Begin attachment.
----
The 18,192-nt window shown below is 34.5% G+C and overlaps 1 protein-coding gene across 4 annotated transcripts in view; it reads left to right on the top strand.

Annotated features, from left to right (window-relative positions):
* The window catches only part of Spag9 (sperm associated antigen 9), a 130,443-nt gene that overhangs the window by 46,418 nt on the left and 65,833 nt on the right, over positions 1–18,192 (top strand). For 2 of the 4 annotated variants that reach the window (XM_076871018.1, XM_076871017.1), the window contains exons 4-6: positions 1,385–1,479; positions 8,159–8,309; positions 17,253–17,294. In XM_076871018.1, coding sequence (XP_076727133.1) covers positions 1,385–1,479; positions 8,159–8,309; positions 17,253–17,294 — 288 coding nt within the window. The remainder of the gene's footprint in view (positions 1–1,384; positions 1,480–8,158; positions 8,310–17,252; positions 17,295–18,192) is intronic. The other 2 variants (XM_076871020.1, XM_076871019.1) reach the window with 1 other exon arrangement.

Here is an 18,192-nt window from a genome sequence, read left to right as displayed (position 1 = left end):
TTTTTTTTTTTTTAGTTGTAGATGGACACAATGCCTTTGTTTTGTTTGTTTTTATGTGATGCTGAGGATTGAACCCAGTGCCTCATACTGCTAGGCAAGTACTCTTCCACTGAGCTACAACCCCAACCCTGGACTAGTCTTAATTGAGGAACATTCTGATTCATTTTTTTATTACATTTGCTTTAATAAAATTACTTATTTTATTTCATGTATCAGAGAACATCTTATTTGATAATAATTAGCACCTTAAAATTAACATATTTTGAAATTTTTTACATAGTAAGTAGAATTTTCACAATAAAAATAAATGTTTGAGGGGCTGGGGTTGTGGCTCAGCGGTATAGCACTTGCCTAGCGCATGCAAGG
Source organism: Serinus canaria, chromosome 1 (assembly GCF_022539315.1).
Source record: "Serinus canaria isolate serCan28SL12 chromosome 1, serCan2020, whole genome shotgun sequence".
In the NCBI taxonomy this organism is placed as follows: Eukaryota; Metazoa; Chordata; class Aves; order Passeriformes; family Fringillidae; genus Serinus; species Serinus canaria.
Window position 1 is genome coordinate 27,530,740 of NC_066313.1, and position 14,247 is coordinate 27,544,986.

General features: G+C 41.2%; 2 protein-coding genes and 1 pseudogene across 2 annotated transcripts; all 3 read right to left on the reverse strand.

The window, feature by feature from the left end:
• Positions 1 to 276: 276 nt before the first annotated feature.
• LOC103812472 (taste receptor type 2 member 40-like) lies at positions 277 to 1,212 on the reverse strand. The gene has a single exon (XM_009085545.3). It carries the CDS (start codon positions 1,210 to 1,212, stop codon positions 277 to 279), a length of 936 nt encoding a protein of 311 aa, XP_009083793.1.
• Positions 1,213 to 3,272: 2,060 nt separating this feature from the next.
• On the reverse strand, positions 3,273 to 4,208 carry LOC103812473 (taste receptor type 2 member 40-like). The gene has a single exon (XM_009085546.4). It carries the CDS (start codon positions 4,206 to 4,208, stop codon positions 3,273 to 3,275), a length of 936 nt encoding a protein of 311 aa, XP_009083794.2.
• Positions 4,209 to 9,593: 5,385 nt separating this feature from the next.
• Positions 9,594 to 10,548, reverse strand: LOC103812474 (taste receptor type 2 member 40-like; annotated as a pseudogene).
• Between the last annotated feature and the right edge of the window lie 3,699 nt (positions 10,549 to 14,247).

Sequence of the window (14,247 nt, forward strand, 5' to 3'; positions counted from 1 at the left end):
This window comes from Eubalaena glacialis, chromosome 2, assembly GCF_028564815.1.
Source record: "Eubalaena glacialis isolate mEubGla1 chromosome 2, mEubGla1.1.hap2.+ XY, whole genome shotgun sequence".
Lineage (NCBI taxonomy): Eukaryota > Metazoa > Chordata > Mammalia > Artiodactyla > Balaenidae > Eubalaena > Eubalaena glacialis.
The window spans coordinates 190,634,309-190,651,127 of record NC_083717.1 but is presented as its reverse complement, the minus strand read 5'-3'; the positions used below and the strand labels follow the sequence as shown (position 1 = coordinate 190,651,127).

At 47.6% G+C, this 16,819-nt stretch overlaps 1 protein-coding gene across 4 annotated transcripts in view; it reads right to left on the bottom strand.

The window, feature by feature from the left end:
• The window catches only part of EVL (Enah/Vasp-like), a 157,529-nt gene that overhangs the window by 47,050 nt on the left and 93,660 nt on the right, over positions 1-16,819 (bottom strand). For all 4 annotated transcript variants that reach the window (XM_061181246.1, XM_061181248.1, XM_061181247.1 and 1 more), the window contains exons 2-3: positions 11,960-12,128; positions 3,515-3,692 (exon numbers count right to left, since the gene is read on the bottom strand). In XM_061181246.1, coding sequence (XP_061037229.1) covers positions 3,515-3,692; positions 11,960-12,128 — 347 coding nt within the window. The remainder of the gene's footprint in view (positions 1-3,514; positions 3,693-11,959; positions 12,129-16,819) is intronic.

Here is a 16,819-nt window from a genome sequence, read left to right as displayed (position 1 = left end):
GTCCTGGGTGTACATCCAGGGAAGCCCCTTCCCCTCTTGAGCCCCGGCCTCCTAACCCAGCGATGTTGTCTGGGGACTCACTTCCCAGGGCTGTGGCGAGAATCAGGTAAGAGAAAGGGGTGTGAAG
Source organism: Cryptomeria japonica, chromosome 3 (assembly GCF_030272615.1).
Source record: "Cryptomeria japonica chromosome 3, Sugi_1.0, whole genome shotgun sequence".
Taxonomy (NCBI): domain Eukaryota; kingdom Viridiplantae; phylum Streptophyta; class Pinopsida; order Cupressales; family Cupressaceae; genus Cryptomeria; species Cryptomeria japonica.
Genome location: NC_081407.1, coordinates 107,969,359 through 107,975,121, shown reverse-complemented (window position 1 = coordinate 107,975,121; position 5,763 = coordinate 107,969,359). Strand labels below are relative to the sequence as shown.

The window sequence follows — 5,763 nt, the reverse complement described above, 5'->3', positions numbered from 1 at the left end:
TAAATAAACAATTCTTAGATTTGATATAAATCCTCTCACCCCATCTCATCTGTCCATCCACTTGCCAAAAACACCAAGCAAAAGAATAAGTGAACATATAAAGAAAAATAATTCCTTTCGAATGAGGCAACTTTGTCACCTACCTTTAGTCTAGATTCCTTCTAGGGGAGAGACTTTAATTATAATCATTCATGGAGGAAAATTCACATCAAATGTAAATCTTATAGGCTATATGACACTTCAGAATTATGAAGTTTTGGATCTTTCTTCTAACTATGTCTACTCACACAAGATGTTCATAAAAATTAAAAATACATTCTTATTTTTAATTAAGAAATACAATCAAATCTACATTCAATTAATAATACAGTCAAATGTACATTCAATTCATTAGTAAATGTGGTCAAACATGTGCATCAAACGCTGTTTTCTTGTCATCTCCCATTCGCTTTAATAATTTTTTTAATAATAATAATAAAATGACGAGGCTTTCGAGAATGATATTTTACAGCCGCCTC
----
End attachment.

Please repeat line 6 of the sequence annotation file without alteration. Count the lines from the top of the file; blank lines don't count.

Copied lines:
Source organism: Serinus canaria, chromosome 1 (assembly GCF_022539315.1).